Several environmental groups (“Environmental Intervenors”) filed an August 29th brief opposing a Petition for Review (“Petition”) in the United States Court of Appeals for the District of Columbia Circuit in which a number of states and organizations have challenged the United States Environmental Protection Agency (“EPA”) Startup, Shutdown and Malfunction (“SSM”) state implementation plan (“SIP”) call.
The Environmental Intervenors include:
- Sierra Club
- Environmental Integrity Project
- Natural Resources Defense Council
Seventeen Attorney Generals (including the Arkansas Attorney General), along with other organizations had filed a Petition challenging EPA’s decision to require a number of states to revise their Clean Air Act SIPs in regards to SSM provisions.
SSM refers to rules or provisions in SIPs that address the status of excess emissions during periods other than “normal” operation. The rationale for potential exemption or otherwise treating differently excess emissions during SSM is a concern that in many instances the prescribed emission control strategies would not work. In other words, the pollutants emitted during SSM would be unrepresentative of the normal process. To invoke an SSM exemption or affirmative defense, the exceedance would generally have to be deemed unavoidable and certain procedural/substantive conditions fulfilled.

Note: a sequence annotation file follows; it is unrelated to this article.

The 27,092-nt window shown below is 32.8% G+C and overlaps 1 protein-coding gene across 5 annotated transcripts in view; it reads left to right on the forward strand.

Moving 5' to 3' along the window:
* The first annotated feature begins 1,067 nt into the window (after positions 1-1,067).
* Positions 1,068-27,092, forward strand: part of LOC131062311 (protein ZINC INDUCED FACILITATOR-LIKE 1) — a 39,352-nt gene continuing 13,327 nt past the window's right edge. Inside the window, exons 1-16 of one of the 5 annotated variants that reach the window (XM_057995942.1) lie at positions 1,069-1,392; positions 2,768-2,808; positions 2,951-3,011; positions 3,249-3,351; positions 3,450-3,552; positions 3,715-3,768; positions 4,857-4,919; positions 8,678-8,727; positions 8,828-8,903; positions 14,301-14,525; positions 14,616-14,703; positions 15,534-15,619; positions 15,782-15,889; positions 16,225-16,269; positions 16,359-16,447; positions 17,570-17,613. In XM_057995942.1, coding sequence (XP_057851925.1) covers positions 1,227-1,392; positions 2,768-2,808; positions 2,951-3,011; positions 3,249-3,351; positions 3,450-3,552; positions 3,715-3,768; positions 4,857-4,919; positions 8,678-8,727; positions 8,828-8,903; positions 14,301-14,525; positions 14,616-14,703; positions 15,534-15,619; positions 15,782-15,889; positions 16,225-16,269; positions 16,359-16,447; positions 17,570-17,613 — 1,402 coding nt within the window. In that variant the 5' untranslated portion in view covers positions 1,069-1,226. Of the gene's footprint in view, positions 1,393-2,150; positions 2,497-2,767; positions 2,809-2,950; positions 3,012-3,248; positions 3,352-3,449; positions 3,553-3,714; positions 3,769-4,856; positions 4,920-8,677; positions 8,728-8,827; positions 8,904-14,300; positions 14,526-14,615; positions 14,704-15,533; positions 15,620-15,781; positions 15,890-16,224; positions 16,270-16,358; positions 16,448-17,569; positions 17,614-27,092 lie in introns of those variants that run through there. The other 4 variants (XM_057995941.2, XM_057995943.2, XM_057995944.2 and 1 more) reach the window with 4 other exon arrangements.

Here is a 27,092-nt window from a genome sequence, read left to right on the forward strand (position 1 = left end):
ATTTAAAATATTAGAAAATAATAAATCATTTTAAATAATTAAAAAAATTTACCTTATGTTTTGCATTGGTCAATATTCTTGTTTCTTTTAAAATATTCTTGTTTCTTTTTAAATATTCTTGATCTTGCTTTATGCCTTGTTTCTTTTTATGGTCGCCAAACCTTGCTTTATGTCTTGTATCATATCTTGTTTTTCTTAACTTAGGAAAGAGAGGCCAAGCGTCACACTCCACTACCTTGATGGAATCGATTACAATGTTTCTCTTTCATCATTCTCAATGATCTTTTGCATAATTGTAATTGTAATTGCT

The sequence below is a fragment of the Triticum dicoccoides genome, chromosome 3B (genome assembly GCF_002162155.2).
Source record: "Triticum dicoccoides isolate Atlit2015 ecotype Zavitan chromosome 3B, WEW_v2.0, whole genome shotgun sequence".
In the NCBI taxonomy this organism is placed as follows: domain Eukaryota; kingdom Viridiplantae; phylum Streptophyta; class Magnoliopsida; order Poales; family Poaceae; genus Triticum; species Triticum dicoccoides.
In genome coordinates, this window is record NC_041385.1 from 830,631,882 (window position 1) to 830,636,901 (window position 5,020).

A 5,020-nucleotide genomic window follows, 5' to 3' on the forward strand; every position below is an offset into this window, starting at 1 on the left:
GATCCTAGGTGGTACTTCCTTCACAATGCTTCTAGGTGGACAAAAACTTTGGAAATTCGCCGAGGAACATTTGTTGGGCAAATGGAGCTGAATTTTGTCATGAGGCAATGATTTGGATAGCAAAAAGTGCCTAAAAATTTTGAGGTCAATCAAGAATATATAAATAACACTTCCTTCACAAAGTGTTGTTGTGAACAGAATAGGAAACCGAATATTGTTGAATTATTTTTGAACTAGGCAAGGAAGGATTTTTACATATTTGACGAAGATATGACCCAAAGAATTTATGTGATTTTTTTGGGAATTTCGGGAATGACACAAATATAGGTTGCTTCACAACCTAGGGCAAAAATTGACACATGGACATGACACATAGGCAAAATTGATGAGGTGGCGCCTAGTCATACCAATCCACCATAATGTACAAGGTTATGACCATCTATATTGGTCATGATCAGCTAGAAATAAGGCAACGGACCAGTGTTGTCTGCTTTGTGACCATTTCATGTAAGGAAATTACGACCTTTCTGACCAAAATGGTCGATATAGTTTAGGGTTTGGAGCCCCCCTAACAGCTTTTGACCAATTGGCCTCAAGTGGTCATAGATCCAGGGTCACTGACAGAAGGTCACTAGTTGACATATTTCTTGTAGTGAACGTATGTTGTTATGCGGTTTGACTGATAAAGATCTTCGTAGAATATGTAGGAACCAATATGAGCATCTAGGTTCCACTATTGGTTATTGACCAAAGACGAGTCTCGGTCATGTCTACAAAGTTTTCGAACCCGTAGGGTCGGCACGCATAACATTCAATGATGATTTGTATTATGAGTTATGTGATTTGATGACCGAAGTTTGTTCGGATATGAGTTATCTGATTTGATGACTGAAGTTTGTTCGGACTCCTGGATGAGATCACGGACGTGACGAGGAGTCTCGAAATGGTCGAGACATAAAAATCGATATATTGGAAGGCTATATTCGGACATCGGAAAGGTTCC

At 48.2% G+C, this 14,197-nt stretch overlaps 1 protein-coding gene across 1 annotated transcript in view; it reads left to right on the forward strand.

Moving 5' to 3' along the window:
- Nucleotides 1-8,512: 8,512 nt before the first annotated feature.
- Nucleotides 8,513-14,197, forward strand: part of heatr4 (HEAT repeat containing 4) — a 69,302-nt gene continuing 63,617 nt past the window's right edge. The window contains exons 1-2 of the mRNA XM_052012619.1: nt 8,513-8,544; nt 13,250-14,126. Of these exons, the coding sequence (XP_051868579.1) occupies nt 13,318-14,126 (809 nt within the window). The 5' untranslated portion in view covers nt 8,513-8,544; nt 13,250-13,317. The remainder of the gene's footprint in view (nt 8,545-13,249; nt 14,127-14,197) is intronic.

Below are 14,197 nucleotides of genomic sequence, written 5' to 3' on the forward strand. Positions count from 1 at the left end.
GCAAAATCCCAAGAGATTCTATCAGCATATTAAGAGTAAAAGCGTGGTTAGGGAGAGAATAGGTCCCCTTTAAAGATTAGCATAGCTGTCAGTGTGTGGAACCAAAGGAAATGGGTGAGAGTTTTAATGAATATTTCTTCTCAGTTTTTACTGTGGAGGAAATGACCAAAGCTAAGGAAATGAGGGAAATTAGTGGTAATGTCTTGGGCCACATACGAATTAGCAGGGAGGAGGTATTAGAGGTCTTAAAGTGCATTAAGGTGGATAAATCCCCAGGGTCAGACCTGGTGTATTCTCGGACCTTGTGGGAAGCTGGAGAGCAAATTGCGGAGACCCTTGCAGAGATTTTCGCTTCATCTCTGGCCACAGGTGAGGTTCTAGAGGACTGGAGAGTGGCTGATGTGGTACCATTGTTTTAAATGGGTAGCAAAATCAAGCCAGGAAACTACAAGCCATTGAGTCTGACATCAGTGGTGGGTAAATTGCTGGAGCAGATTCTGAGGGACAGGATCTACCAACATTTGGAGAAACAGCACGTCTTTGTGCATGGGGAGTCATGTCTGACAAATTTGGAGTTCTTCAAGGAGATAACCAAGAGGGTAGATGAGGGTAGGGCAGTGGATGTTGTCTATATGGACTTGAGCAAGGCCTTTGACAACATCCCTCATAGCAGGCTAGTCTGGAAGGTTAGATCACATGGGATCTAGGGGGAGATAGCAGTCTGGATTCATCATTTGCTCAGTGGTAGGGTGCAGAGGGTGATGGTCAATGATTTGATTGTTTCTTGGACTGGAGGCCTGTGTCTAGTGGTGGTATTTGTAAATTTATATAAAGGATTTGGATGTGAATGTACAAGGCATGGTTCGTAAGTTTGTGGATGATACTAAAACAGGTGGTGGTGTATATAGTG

EPA began evaluating SIP provisions in a number of states for consistency with the agency’s interpretation of Clean Air Act in response to a prior request by the Sierra Club. The federal agency subsequently issued a finding that certain SSM SIP provisions in a number of states are “substantially inadequate” to meet Clean Air Act requirements. As a result, the agency issued a “SIP” call for those states. It established the due date for states subject to the SIP call to submit what it deemed corrective SIP revisions.
The Environmental Intervenors brief supports EPA’s action stating in part:
Because many state implementation plans – the judicially enforceable, state-created, federally approved plans for satisfying many Clean Air Act requirements – contain unlawful exemptions and affirmative defense provisions, states have allowed large polluters to violate Clean Air Act emission limitations and pollute surrounding communities during SSM events with impunity. To rectify this longstanding problem, EPA took the action at issue in this case, 80 Fed. Reg. 33,840 (June 12, 2015), that requires the states to eliminate these unlawful provisions. EPA’s actions was not only reasonable, it was compelled under the Clean Air Act.